[e2e] [Fwd: State of MPLS deployments today]

Christian Huitema huitema at windows.microsoft.com
Fri Oct 4 08:18:05 PDT 2002

> You're right. I take that back. In fact, given that MPLS path setup is
> pre-determined at edge (or an "end"), there are a number of methods
> you can apply to compute the "best" route across the network. Or the
> "ends" can monitor end-to-end traffic pattern and feed such
> to operators for future traffic management. Or the "ends" can perform
> traffic flow aggregation into MPLS trunks. If you don't have to worry
> about 50 msec circuit recovery constraints, you can interface with
> routing protocols to fast-reroute traffic...

Computing path at the edge of the network is intellectually tempting:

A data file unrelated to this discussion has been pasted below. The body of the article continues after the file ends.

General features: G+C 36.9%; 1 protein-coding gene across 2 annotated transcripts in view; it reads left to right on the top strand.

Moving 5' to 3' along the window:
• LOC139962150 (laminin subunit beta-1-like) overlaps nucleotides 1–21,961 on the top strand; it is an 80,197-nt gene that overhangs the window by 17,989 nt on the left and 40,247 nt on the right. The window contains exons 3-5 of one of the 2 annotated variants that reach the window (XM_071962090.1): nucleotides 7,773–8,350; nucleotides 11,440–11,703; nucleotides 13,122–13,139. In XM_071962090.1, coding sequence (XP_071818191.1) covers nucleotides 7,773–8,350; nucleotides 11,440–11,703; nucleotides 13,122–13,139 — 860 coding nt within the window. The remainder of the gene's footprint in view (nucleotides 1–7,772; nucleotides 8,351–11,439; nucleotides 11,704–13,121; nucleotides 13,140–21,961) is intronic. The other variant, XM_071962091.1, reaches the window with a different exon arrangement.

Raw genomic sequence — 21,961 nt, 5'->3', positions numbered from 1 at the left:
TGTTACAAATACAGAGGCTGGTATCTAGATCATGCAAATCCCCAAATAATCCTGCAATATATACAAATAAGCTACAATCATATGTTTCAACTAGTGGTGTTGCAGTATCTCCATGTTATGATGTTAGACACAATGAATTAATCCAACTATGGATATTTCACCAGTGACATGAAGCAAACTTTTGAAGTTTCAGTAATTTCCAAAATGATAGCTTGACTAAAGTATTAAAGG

pushed to the extreme, it gives you the perfect "stupid network"
architecture. However, doing so bumps into three important obstacles: do
the edge points have enough information to compute the path correctly?
Can the edge points synchronize their decision effectively? How do the
owners of intermediate resource control the usage of their property?

It is not surprising that MPLS ends up targeting a narrow application,
basically a form of traffic engineering.  Answering the three previous
questions gets much simpler when the "edges" are the edges of a provider
network, rather than the edges of the Internet, and when the timescale
over which the decisions are made is expressed in days or months, rather
than seconds or milliseconds: a provider can obtain information on
network usage by statistical analysis of traffic over a long period; the
edge points can be coordinated by a form of central planning; and the
decisions are made by the very owner of the resource.

-- Christian Huitema

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